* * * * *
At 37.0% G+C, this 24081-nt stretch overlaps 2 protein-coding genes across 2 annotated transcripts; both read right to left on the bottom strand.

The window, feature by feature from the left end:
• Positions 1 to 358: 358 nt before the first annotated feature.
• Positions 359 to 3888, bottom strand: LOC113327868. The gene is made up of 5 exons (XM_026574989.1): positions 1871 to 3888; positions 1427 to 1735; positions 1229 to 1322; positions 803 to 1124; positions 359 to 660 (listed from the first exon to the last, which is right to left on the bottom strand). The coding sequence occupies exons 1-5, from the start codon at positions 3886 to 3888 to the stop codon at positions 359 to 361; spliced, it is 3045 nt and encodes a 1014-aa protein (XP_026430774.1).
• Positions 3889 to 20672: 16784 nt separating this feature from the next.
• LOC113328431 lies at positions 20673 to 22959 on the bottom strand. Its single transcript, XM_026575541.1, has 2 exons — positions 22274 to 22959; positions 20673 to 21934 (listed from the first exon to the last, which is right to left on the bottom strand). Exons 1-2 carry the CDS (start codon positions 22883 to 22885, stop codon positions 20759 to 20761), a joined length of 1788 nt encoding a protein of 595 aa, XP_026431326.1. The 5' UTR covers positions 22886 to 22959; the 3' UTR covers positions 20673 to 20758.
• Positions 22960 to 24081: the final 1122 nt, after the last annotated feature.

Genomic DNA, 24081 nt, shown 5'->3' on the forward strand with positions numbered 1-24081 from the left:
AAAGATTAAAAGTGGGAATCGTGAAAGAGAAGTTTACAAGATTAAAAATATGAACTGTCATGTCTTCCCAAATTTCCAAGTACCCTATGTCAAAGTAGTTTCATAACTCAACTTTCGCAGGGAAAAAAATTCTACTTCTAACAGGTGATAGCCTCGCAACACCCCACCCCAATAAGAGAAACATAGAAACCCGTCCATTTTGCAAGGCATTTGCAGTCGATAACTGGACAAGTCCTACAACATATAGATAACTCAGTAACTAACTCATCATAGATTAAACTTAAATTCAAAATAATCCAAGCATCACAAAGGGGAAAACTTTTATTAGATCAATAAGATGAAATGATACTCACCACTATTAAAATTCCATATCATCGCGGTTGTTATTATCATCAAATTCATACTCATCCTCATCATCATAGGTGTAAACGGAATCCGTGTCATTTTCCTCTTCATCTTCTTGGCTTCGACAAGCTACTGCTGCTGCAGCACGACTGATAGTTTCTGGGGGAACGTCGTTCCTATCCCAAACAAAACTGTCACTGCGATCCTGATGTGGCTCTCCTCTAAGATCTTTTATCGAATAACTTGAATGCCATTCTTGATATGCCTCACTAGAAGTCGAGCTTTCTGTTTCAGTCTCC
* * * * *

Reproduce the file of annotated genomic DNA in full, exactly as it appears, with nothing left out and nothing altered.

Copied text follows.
At 37.0% G+C, this 24081-nt stretch overlaps 2 protein-coding genes across 2 annotated transcripts; both read right to left on the bottom strand.

The window, feature by feature from the left end:
• Positions 1 to 358: 358 nt before the first annotated feature.
• Positions 359 to 3888, bottom strand: LOC113327868. The gene is made up of 5 exons (XM_026574989.1): positions 1871 to 3888; positions 1427 to 1735; positions 1229 to 1322; positions 803 to 1124; positions 359 to 660 (listed from the first exon to the last, which is right to left on the bottom strand). The coding sequence occupies exons 1-5, from the start codon at positions 3886 to 3888 to the stop codon at positions 359 to 361; spliced, it is 3045 nt and encodes a 1014-aa protein (XP_026430774.1).
• Positions 3889 to 20672: 16784 nt separating this feature from the next.
• LOC113328431 lies at positions 20673 to 22959 on the bottom strand. Its single transcript, XM_026575541.1, has 2 exons — positions 22274 to 22959; positions 20673 to 21934 (listed from the first exon to the last, which is right to left on the bottom strand). Exons 1-2 carry the CDS (start codon positions 22883 to 22885, stop codon positions 20759 to 20761), a joined length of 1788 nt encoding a protein of 595 aa, XP_026431326.1. The 5' UTR covers positions 22886 to 22959; the 3' UTR covers positions 20673 to 20758.
• Positions 22960 to 24081: the final 1122 nt, after the last annotated feature.

Genomic DNA, 24081 nt, shown 5'->3' on the forward strand with positions numbered 1-24081 from the left:
AAAGATTAAAAGTGGGAATCGTGAAAGAGAAGTTTACAAGATTAAAAATATGAACTGTCATGTCTTCCCAAATTTCCAAGTACCCTATGTCAAAGTAGTTTCATAACTCAACTTTCGCAGGGAAAAAAATTCTACTTCTAACAGGTGATAGCCTCGCAACACCCCACCCCAATAAGAGAAACATAGAAACCCGTCCATTTTGCAAGGCATTTGCAGTCGATAACTGGACAAGTCCTACAACATATAGATAACTCAGTAACTAACTCATCATAGATTAAACTTAAATTCAAAATAATCCAAGCATCACAAAGGGGAAAACTTTTATTAGATCAATAAGATGAAATGATACTCACCACTATTAAAATTCCATATCATCGCGGTTGTTATTATCATCAAATTCATACTCATCCTCATCATCATAGGTGTAAACGGAATCCGTGTCATTTTCCTCTTCATCTTCTTGGCTTCGACAAGCTACTGCTGCTGCAGCACGACTGATAGTTTCTGGGGGAACGTCGTTCCTATCCCAAACAAAACTGTCACTGCGATCCTGATGTGGCTCTCCTCTAAGATCTTTTATCGAATAACTTGAATGCCATTCTTGATATGCCTCACTAGAAGTCGAGCTTTCTGTTTCAGTCTCC